Do you know a way to get a real-time FFT (spectrogram) in Audacity or any other application available for Linux? I have found many ways to view spectograms of recorded audio, but I’d like to have it real-time for voice analysis.
Output like this would be cool (there’s also a linear view, it’s fine-grained, and it shows the frequency peak):
It’s a screen shot from this free, but non-open-source Android app:
. This app is cool, but I’d love to do it the open-source way and on my PC.
Real Time anything is a future feature request.
Would it be possible to make an Audacity plugin for that or is the plugin API only for processing recorded audio? If yes, I could give it a try.
Do you know any other Linux applications that can show realtime FFT?
You can create your own pretty easily using the numpy and scipy python libraries.
While it looks pretty cool to see a real-time FFT “scope” jumping around, it is probably not the most useful tool for voice analysis. Have a look at “Sonic Visualizer” http://www.sonicvisualiser.org/
As you’re on Linux, you may also be interested in Baudline: http://www.baudline.com/index.html
The problem is not the FFT but the GUI and the ability to deal with various sound input sources. That’s why I thought an Audacity plugin approach might be reasonable.
Thanks. Baudline is pretty close to what I’m looking for (at least when you have found out that you have to modprobe snd-pcm-oss first) and I guess I will use it.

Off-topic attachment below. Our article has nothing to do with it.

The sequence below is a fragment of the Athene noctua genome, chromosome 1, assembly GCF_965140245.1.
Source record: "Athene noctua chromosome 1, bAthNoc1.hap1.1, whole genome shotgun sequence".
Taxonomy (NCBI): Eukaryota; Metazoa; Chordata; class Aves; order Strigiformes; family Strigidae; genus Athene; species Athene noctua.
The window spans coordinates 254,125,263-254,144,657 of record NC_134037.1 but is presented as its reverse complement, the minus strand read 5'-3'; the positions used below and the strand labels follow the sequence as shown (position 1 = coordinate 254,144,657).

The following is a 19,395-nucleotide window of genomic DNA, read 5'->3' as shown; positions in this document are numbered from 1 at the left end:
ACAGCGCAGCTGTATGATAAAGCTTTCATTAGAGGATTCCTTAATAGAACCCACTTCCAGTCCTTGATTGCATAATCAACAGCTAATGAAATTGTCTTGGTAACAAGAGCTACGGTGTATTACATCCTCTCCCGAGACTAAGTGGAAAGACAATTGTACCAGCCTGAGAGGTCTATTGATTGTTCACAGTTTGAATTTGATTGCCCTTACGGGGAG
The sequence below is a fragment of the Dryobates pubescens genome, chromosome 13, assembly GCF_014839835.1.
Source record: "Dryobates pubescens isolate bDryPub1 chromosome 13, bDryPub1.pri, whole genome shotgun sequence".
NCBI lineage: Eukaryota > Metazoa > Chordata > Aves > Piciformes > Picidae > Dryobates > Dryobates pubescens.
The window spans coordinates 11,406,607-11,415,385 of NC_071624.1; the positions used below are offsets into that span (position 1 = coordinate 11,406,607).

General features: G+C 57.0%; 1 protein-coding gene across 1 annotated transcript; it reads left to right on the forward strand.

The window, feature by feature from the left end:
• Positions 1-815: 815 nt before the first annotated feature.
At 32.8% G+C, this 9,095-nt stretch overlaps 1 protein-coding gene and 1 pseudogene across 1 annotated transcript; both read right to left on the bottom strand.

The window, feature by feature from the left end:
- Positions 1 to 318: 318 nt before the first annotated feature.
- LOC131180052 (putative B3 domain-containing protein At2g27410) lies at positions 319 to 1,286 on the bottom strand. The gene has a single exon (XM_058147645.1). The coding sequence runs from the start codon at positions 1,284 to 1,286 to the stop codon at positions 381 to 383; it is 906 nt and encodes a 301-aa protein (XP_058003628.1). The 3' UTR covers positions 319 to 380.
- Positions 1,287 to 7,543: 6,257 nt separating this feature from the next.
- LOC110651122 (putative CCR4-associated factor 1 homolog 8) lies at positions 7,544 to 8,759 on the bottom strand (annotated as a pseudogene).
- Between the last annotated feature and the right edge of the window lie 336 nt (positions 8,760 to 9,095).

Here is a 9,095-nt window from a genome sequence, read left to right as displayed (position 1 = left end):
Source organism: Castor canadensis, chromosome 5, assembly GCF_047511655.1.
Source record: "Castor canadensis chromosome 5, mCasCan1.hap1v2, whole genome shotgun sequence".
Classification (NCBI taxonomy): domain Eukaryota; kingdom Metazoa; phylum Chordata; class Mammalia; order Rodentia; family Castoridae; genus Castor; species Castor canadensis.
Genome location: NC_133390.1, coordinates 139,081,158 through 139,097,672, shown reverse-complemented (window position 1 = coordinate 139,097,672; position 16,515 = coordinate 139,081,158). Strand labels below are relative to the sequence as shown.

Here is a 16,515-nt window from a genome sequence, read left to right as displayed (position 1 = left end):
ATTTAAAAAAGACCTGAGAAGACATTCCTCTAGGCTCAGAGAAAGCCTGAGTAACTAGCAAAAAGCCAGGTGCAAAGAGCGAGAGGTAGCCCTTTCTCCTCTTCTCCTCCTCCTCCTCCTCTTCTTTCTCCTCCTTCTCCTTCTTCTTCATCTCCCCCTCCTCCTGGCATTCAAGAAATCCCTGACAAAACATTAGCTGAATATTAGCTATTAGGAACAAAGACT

The main problem with that approach in Audacity is that until very recently, Audacity has had virtually no support for doing things in “real time” (while the audio is playing). This has been a long standing limitation in Audacity. The next version of Audacity (2.1.0) will be the first version that addresses this old limitation, but note that as this is brand new feature (and “revolutionary” for Audacity), it is not yet fully implemented, so it’s a bit early yet for developing the type of plugin that you describe.
If you were wanting to develop this yourself, the best approach at the present time would probably be to develop it as a “Jack Plugin” (see the “Jack Meterbridge” plugin as an example: http://plugin.org.uk/meterbridge/). As a Jack plugin, it could run outside of Audacity, taking audio from Audacity as its input via Jack audio system.
There’s a short video here that demonstrates Jack Meterbridge running with Audacity (the voice is one of our regular forum contributors) https://www.youtube.com/watch?v=ZG_Vu32c0ZA